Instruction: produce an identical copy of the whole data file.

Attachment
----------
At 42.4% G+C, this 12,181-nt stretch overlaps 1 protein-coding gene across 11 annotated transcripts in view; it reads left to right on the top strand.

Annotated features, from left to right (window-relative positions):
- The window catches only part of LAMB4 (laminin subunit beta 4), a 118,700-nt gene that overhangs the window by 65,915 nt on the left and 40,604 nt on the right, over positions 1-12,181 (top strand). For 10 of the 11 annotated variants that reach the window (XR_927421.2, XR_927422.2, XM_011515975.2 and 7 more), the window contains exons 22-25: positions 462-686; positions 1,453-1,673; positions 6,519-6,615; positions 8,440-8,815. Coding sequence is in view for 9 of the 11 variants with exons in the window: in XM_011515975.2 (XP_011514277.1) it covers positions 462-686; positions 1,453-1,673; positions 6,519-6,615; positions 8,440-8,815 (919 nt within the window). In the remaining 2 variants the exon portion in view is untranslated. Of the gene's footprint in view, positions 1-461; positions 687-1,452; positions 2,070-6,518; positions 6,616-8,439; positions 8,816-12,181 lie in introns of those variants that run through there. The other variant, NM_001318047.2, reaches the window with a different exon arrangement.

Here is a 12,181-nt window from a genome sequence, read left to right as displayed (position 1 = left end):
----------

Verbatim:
At 42.4% G+C, this 12,181-nt stretch overlaps 1 protein-coding gene across 11 annotated transcripts in view; it reads left to right on the top strand.

Annotated features, from left to right (window-relative positions):
- The window catches only part of LAMB4 (laminin subunit beta 4), a 118,700-nt gene that overhangs the window by 65,915 nt on the left and 40,604 nt on the right, over positions 1-12,181 (top strand). For 10 of the 11 annotated variants that reach the window (XR_927421.2, XR_927422.2, XM_011515975.2 and 7 more), the window contains exons 22-25: positions 462-686; positions 1,453-1,673; positions 6,519-6,615; positions 8,440-8,815. Coding sequence is in view for 9 of the 11 variants with exons in the window: in XM_011515975.2 (XP_011514277.1) it covers positions 462-686; positions 1,453-1,673; positions 6,519-6,615; positions 8,440-8,815 (919 nt within the window). In the remaining 2 variants the exon portion in view is untranslated. Of the gene's footprint in view, positions 1-461; positions 687-1,452; positions 2,070-6,518; positions 6,616-8,439; positions 8,816-12,181 lie in introns of those variants that run through there. The other variant, NM_001318047.2, reaches the window with a different exon arrangement.

Here is a 12,181-nt window from a genome sequence, read left to right as displayed (position 1 = left end):